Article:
Antibiotics: Three Steps for Judicious Use

Using antibiotics responsibly benefits both animal and human health

“Many producers know the importance of the judicious use of antibiotics,” said Joe Gillespie, DVM, Boehringer Ingelheim. “It’s about giving the right treatment, at the right time, for the right health concern.”

Brad White, DVM, associate professor at Kansas State University, agrees. “There is a whole host of factors that can cause cattle to get sick,” he explained. “Not all sick cattle need antibiotics. The goal is to match up the appropriate treatment for the correct disease.”

Drs. White and Gillespie emphasize that producers should work with their veterinarians to determine the best way to address diseases. Additionally, they offer the following practices to help your operation make strides toward more judicious antibiotic use:

Step 1 – Develop a case definition

Whether addressing bovine respiratory disease (BRD) or other diseases, it’s important to have a case definition: clear diagnostic criteria that are regularly used, by all who are accessing the cattle, to determine what might be wrong. In the instance of BRD, a case definition might include the most prevalent signs, such as depression, gaunt appearance and labored breathing.1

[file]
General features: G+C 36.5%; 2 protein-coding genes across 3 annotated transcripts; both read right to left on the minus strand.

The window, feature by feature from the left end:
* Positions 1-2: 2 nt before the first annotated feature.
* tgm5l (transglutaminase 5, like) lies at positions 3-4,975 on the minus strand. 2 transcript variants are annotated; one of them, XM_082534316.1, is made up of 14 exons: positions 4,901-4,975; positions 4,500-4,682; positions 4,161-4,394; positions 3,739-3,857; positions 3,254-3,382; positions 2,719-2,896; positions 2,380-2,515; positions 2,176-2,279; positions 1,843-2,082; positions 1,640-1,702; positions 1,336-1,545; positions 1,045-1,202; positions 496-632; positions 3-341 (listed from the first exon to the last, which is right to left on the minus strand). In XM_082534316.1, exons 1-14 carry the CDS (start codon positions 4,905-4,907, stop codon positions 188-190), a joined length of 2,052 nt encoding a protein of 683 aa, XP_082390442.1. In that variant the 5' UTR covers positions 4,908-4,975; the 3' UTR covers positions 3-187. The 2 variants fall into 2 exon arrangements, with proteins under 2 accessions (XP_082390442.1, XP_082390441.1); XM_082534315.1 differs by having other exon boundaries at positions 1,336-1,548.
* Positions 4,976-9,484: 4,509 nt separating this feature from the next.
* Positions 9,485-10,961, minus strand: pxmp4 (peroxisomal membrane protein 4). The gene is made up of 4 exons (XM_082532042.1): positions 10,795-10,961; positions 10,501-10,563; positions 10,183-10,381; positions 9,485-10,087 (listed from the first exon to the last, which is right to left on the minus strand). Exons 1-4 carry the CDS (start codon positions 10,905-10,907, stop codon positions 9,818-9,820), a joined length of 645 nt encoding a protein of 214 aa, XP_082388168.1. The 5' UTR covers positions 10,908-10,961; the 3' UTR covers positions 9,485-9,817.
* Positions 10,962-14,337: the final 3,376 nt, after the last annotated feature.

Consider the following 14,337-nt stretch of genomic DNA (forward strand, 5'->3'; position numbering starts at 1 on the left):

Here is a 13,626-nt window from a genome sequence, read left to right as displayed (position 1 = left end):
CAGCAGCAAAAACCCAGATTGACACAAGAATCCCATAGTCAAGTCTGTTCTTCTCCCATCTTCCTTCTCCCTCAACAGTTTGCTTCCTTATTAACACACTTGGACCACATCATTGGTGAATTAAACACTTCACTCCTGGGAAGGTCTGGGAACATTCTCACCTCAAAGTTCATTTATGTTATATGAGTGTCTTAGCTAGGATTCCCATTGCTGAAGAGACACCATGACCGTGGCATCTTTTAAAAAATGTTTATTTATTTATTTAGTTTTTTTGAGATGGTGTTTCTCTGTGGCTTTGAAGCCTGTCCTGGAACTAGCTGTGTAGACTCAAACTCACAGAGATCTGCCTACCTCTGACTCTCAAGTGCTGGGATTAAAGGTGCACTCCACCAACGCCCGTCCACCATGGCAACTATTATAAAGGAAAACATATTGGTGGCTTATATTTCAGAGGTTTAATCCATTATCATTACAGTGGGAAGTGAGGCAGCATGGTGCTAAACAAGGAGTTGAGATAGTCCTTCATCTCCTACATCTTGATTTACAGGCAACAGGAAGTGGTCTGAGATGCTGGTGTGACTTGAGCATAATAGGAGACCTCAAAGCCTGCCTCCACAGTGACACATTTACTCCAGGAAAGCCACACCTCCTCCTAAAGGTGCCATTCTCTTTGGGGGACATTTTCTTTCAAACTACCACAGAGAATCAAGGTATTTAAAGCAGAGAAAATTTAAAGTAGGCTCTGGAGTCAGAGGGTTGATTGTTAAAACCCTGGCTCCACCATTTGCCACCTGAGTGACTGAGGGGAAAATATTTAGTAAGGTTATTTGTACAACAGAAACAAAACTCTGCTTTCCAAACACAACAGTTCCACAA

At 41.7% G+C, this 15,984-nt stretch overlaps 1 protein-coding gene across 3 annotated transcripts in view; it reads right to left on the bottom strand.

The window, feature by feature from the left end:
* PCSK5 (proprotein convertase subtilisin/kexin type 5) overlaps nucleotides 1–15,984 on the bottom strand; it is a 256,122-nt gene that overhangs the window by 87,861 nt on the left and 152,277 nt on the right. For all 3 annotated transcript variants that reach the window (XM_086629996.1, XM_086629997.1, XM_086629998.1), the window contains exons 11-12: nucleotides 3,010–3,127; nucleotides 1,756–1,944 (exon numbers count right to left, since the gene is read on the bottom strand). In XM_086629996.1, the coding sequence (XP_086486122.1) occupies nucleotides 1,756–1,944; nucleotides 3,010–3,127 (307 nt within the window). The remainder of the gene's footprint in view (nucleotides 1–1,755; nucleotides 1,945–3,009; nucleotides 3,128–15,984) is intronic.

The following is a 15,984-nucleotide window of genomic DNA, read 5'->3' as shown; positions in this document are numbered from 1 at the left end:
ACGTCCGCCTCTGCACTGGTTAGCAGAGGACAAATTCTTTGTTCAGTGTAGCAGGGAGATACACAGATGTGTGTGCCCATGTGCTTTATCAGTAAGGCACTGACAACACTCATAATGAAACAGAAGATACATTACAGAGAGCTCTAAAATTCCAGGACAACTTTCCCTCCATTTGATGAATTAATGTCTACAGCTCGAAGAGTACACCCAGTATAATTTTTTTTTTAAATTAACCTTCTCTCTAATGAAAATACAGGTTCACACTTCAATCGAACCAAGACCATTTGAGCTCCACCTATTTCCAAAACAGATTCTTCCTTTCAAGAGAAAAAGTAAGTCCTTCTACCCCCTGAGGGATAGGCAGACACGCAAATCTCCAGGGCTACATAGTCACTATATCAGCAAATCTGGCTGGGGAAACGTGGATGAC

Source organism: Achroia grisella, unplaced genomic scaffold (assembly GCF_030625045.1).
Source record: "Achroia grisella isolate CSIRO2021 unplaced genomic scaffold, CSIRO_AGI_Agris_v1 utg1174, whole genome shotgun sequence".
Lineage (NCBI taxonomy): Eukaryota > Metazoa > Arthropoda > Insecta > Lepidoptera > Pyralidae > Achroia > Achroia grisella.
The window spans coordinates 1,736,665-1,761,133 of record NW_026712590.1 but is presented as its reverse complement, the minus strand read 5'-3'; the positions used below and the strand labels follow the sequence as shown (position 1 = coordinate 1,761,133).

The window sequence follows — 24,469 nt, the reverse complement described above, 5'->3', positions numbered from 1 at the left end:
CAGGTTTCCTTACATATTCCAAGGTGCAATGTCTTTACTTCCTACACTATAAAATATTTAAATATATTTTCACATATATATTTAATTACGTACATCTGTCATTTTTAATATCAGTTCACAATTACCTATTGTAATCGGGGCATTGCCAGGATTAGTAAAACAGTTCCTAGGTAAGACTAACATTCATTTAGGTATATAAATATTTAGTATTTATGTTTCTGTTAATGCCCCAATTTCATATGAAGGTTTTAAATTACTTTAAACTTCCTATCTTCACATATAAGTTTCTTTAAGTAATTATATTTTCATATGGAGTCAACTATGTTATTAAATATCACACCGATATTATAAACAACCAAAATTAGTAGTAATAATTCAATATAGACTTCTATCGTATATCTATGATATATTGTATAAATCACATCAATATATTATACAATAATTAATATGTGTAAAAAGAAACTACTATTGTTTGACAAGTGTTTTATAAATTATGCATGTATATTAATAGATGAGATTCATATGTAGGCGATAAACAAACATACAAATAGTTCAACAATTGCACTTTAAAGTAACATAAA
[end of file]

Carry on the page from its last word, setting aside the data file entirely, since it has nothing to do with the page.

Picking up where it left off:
“There is a lot of variability among calves and environments, but a case definition can bring consistency to a producer’s treatment plan, which can help them in the long run,” said Dr. White.

Step 2 – Create a treatment protocol

Once you’ve identified the likely culprit of your sick cattle, it again comes down to consistency. It’s important to follow a treatment protocol, which matches an appropriate treatment to a specific disease. In addition to clinical signs in individual cattle, there are other factors that can be part of your diagnosis of BRD, including recent stressors such as commingling, weather, overcrowding, transportation and weaning.2

Step 3 – Evaluate outcomes and refine protocols

While the treatment protocol is critical, keeping good records is just as important. Tracking the use of therapeutic agents will provide data over time to help continually refine the operation’s protocols.

Record keeping doesn’t have to be complicated, but it certainly should track the basics, such as first-treatment response rate and case fatality. Records can give you signals when herd health is changing one way or another. While the specifics will vary, depending on the type of operation — cow-calf, stocker or feedlot — the variables to measure come down to performance and health.

According to Dr. White, keeping good records over time can help answer several questions, such as:

  • Is it time to change my case definition?
  • How well are the treatment protocols performing?
  • Does the therapeutic plan need to be altered?

“If producers use these steps, and work in concert with their veterinarians, they can be well-versed in the responsible use of antibiotics,” concluded Dr. Gillespie.

 

References: 

1 Edwards AJ. Respiratory diseases of feedlot cattle in the central USA. Bovine Pract 1996;30:5–7.

2 Sifferman RL, Wolff WA, Holste JE, et al. Field efficacy evaluation of gamithromycin for treatment of bovine respiratory disease in cattle at feedlots. Intern J Appl Res Vet Med 2011;9(2):166–175.

US-BOV-0322-2019